Friday, November 22, 2019 - 10:30am to 12:00pm

Location:

Hewlett, G882

Speaker:

Ashutosh Kumar, UCLA

Seminar group:

ABSTRACT: Secret sharing is one of the most classical and widely used cryptographic primitives. In the most basic and perhaps the most important setup, a secret needs to be shared between n parties such that any t of them can recover the secret but no fewer can gain any information even with collusion. As useful as this model, such schemes are still susceptible to attacks where someone 'tampers' or 'leaks' tiny amount of information from the parties. Here we seek to counteract such threats.

We say that a scheme is p-party leakage-resilient if the secret remains statistically hidden even after an adversary learns a bounded amount of leakage, where each bit of leakage can depend jointly on the shares of an adaptively chosen subset of p parties. We rely on communication complexity lower bounds in the number-on-forehead model to transform any scheme into a p-party leakage-resilient one for p logarithmic in the number of parties. This yields the first multi-party schemes secure against adaptive and joint leakage.

We say that a scheme is non-malleable if the secret is essentially `destroyed' in case an adversary tampers with (possibly all) the shares. This notion is inspired by the beautiful line of work on non-malleable codes. We transform any scheme into one that is non-malleable against an adversary who tampers with all the shares arbitrarily and independently. We also consider stronger adversaries who may jointly tamper multiple shares. All our constructions achieve information-theoretic security.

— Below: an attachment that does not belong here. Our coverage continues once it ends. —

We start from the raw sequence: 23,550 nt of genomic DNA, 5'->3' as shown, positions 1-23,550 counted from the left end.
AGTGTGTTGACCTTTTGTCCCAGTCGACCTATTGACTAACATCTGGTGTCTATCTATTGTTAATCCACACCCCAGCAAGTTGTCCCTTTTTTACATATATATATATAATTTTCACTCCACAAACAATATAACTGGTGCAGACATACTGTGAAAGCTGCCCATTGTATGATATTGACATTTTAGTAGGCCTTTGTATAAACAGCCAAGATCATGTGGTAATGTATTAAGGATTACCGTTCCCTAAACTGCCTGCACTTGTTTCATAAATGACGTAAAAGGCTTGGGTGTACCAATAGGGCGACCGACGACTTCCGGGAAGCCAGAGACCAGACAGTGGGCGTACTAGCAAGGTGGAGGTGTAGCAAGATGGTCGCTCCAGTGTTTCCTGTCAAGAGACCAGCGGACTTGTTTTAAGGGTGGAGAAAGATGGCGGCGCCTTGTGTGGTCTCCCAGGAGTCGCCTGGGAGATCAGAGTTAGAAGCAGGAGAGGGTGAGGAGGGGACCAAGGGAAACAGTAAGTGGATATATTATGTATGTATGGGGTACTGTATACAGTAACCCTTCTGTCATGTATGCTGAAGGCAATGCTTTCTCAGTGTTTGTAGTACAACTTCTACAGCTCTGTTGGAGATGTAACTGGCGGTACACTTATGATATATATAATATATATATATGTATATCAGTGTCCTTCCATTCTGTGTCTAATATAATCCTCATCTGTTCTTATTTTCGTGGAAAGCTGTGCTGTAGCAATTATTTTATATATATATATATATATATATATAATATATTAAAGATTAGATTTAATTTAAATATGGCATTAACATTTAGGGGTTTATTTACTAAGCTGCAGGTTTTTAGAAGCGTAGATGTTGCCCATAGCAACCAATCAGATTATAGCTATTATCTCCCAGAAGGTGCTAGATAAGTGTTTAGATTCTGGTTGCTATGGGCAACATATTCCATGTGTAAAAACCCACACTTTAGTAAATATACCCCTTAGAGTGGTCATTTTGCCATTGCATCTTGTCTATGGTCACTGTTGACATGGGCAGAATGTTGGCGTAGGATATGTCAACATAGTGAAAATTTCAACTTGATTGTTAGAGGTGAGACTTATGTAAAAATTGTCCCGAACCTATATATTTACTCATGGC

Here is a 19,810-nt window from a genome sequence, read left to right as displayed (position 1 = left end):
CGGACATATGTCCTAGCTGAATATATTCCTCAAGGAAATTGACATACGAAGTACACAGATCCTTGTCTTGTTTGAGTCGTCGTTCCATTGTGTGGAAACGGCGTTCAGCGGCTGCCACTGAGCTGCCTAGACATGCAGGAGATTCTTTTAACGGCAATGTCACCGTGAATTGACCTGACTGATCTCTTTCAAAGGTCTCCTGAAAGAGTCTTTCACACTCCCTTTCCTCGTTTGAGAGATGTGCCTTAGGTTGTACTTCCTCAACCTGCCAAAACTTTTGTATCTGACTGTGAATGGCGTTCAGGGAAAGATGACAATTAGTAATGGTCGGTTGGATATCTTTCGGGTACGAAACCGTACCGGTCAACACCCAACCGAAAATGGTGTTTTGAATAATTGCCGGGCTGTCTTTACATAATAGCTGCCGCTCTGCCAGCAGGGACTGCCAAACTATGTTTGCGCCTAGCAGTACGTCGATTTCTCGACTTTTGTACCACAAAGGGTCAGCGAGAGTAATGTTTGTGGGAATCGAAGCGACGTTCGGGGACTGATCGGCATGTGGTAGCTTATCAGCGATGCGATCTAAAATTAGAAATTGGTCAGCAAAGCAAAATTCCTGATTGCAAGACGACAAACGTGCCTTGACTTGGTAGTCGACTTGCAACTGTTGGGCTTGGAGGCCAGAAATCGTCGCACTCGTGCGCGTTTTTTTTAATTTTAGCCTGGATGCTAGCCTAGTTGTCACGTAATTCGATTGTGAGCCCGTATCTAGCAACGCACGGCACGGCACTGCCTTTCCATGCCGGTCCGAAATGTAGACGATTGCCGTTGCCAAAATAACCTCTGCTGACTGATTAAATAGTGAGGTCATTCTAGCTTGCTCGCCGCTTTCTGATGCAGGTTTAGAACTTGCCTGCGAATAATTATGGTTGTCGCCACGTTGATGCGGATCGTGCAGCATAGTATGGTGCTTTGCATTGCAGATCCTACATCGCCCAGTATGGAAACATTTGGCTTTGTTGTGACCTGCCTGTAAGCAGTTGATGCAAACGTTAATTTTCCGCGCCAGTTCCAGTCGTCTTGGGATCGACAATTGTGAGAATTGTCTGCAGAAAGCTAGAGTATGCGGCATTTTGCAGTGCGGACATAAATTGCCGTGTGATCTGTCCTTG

Based on joint works with Vipul Goyal, Raghu Meka, and Amit Sahai.

We say that a scheme is p-party leakage-resilient if the secret remains statistically hidden even after an adversary learns a bounded amount of leakage, where each bit of leakage can depend jointly on the shares of an adaptively chosen subset of p parties. We rely on communication complexity lower bounds in the number-on-forehead model to transform any scheme into a p-party leakage-resilient one for p logarithmic in the number of parties. This yields the first multi-party schemes secure against adaptive and joint leakage.

We say that a scheme is non-malleable if the secret is essentially `destroyed' in case an adversary tampers with (possibly all) the shares. This notion is inspired by the beautiful line of work on non-malleable codes. We transform any scheme into one that is non-malleable against an adversary who tampers with all the shares arbitrarily and independently. We also consider stronger adversaries who may jointly tamper multiple shares. All our constructions achieve information-theoretic security.

Based on joint works with Vipul Goyal, Raghu Meka, and Amit Sahai.